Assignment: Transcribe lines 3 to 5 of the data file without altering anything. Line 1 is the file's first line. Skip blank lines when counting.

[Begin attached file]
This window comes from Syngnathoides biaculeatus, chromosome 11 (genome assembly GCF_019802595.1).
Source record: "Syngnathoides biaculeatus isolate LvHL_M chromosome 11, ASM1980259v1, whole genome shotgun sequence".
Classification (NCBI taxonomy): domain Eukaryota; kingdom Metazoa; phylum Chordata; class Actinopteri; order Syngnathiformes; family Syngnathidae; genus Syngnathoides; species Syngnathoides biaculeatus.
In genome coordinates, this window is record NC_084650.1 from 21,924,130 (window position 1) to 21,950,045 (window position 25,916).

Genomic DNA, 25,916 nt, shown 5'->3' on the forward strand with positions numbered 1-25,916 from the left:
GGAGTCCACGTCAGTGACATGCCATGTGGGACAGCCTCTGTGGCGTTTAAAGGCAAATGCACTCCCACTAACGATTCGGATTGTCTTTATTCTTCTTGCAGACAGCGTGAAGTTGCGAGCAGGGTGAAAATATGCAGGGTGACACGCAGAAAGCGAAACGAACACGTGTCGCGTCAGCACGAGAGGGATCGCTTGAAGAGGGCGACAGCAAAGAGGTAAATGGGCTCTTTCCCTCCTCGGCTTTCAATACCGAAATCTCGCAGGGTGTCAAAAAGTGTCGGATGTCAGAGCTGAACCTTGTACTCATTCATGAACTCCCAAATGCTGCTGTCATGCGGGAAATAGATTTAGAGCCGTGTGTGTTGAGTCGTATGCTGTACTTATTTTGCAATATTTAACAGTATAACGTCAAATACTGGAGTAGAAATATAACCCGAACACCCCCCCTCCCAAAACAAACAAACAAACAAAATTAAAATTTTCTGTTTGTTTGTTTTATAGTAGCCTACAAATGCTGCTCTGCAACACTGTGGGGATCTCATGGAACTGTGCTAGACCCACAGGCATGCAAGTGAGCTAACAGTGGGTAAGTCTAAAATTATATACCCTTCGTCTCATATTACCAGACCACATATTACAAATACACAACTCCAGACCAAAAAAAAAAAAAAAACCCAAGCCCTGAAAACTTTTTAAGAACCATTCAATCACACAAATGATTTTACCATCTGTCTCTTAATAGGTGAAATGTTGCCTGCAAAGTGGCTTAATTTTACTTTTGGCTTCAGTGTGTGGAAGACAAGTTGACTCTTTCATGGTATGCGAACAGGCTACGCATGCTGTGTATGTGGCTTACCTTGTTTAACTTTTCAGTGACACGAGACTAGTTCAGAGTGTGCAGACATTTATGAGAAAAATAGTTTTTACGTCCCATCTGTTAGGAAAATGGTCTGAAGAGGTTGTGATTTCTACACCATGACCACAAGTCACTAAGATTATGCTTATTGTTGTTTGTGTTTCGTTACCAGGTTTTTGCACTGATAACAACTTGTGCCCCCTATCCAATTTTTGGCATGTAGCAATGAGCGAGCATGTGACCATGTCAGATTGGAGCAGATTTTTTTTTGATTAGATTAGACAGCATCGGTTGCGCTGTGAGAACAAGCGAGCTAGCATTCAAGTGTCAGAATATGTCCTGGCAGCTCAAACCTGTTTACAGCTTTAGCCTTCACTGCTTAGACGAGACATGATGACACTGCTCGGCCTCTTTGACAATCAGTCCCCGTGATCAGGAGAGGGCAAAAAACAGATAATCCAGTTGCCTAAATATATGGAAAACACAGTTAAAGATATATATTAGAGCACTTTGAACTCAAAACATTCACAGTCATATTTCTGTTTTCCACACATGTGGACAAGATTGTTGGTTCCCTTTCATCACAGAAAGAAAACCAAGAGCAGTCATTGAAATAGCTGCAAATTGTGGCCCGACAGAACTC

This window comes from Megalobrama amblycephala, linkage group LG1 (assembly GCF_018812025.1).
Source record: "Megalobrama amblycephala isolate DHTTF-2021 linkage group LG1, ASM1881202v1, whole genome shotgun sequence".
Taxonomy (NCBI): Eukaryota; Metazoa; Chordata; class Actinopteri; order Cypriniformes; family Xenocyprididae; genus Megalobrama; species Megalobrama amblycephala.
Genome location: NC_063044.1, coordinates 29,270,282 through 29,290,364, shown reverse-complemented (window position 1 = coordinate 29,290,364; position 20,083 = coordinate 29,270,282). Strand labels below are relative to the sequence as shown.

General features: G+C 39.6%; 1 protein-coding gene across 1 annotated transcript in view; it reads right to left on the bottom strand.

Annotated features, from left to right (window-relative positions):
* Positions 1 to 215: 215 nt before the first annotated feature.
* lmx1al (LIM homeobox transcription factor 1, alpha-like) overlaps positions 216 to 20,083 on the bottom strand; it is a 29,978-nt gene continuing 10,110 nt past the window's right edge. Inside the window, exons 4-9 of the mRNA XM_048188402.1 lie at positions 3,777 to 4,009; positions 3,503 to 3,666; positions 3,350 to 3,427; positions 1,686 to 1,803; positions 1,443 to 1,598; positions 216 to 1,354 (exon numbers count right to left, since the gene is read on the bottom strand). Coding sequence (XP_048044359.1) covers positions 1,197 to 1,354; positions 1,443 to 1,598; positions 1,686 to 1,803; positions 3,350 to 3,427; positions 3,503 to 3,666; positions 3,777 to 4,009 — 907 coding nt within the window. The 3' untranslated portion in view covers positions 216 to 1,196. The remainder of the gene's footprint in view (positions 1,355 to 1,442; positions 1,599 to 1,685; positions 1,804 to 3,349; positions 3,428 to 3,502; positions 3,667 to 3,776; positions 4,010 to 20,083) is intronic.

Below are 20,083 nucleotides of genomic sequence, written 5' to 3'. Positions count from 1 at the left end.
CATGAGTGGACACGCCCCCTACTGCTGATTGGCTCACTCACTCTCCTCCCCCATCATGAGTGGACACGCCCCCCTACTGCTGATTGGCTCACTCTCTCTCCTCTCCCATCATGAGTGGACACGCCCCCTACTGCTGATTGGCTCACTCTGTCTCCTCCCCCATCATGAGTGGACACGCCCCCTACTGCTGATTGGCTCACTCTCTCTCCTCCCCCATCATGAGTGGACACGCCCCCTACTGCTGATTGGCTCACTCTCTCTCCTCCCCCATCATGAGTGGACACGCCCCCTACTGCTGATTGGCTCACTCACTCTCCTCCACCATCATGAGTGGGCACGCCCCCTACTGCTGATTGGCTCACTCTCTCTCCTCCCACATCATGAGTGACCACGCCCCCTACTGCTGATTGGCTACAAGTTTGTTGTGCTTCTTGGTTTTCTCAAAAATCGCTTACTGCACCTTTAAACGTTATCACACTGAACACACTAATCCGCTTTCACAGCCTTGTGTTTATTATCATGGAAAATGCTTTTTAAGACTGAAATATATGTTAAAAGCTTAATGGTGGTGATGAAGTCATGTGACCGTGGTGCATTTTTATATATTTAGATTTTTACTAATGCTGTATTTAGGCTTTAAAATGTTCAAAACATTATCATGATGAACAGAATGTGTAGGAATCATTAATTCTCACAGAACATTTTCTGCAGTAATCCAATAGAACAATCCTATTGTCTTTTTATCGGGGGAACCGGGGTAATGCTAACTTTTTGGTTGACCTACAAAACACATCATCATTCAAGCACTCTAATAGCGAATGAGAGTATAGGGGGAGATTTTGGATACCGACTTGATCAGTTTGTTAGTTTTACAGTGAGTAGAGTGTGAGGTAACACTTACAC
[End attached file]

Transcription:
Classification (NCBI taxonomy): domain Eukaryota; kingdom Metazoa; phylum Chordata; class Actinopteri; order Syngnathiformes; family Syngnathidae; genus Syngnathoides; species Syngnathoides biaculeatus.
In genome coordinates, this window is record NC_084650.1 from 21,924,130 (window position 1) to 21,950,045 (window position 25,916).

Genomic DNA, 25,916 nt, shown 5'->3' on the forward strand with positions numbered 1-25,916 from the left: